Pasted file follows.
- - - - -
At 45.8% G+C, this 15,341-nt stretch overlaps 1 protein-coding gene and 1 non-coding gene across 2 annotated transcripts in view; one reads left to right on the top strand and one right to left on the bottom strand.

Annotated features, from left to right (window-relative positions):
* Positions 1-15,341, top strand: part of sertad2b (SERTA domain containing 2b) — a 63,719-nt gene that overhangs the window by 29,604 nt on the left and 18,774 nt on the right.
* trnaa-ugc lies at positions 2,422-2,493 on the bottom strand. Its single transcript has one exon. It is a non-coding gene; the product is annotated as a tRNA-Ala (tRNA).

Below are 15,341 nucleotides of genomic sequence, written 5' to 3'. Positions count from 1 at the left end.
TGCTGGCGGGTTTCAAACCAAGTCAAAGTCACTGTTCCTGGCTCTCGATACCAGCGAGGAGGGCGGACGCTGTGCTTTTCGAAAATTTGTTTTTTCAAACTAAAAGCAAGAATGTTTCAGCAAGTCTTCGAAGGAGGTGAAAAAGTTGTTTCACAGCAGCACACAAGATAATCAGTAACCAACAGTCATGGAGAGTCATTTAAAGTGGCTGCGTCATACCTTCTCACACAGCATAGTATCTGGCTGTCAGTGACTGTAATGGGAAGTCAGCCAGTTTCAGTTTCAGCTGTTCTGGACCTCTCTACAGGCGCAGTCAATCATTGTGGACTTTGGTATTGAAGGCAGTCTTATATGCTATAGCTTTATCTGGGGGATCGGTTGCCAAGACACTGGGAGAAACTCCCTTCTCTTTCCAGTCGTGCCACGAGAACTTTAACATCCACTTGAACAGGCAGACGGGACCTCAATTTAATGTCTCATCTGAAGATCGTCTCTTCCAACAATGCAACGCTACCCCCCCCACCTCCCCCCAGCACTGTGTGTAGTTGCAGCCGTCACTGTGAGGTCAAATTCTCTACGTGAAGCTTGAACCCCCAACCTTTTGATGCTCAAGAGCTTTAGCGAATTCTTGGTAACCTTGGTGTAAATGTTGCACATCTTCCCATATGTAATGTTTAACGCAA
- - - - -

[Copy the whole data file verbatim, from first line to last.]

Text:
At 45.8% G+C, this 15,341-nt stretch overlaps 1 protein-coding gene and 1 non-coding gene across 2 annotated transcripts in view; one reads left to right on the top strand and one right to left on the bottom strand.

Annotated features, from left to right (window-relative positions):
* Positions 1-15,341, top strand: part of sertad2b (SERTA domain containing 2b) — a 63,719-nt gene that overhangs the window by 29,604 nt on the left and 18,774 nt on the right.
* trnaa-ugc lies at positions 2,422-2,493 on the bottom strand. Its single transcript has one exon. It is a non-coding gene; the product is annotated as a tRNA-Ala (tRNA).

Below are 15,341 nucleotides of genomic sequence, written 5' to 3'. Positions count from 1 at the left end.
TGCTGGCGGGTTTCAAACCAAGTCAAAGTCACTGTTCCTGGCTCTCGATACCAGCGAGGAGGGCGGACGCTGTGCTTTTCGAAAATTTGTTTTTTCAAACTAAAAGCAAGAATGTTTCAGCAAGTCTTCGAAGGAGGTGAAAAAGTTGTTTCACAGCAGCACACAAGATAATCAGTAACCAACAGTCATGGAGAGTCATTTAAAGTGGCTGCGTCATACCTTCTCACACAGCATAGTATCTGGCTGTCAGTGACTGTAATGGGAAGTCAGCCAGTTTCAGTTTCAGCTGTTCTGGACCTCTCTACAGGCGCAGTCAATCATTGTGGACTTTGGTATTGAAGGCAGTCTTATATGCTATAGCTTTATCTGGGGGATCGGTTGCCAAGACACTGGGAGAAACTCCCTTCTCTTTCCAGTCGTGCCACGAGAACTTTAACATCCACTTGAACAGGCAGACGGGACCTCAATTTAATGTCTCATCTGAAGATCGTCTCTTCCAACAATGCAACGCTACCCCCCCCACCTCCCCCCAGCACTGTGTGTAGTTGCAGCCGTCACTGTGAGGTCAAATTCTCTACGTGAAGCTTGAACCCCCAACCTTTTGATGCTCAAGAGCTTTAGCGAATTCTTGGTAACCTTGGTGTAAATGTTGCACATCTTCCCATATGTAATGTTTAACGCAA